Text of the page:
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Publication numberUS3444955 A
Publication typeGrant
Publication dateMay 20, 1969
Filing dateNov 8, 1967
Priority dateAug 1, 1964
Also published asDE1214272B, DE1927962A1, DE1927962B2
Publication numberUS 3444955 A, US 3444955A, US-A-3444955, US3444955 A, US3444955A
InventorsHoffmann Otto
Original AssigneeSennheiser Electronic
Export CitationBiBTeX, EndNote, RefMan
External Links: USPTO, USPTO Assignment, Espacenet
Directional microphone with substantially frequency-independent directional characteristics
US 3444955 A
Abstract  available in
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Claims  available in
Description  (OCR text may contain errors)

May 20, 1969 o. HOFFMANN 3,444,955 DIRECTIONAL MICROPHONE WITH SUBSTANTIALLY FREQUENCY- INDEPENDENT DIRECTIONAL CHARACTERISTICS Original Filed April 26, 1965 Sheet of 2 favsl r/ w r y 200 craes wee J'rcwa mic/3 5'00 cfcce': P60 Jae-0M0 nocrue P62 rscolvp ruse A5416 77/ IA! Cm INVENTOR 0 H BY Mala! W (57 0 ATTORNEY United States Patent Int. (:1. ohm 13/00 US. Cl. 18131 14 Claims ABSTRACT OF THE DISCLOSURE A directional microphone including a mechanical-electrical transducer and a single directional tube for directing sound to this transducer. This tube is positioned with one end adjacent the transducer and havng at the opposite end opening means adapted to be located closest to the source of sound. The tube is provided with l ngitudinally extending acoustic resistance means formed in the wall of the tube and having an acoustic resistance of a particular type.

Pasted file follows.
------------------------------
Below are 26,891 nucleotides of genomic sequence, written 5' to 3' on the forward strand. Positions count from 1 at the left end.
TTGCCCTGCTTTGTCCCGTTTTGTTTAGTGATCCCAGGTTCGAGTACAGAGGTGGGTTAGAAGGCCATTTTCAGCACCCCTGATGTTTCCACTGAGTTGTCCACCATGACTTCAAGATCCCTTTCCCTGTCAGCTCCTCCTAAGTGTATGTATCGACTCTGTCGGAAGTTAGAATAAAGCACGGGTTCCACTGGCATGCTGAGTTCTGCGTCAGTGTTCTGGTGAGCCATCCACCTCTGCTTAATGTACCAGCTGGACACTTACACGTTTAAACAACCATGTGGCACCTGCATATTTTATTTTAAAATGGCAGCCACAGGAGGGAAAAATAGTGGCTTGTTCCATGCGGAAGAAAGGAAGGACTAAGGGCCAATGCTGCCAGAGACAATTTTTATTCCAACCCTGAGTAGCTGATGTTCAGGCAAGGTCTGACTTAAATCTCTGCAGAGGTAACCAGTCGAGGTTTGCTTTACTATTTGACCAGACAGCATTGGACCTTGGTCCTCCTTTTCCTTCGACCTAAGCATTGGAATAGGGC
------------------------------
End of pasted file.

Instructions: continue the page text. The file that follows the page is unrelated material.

Cross-reference to related application The present application is a continuation of my U.S. patent application Ser. No. 450,714 filed Apr. 26, 1965, entitled Directional Microphone with Substantially Frequency-Independent Directional Characteristics, now abandoned.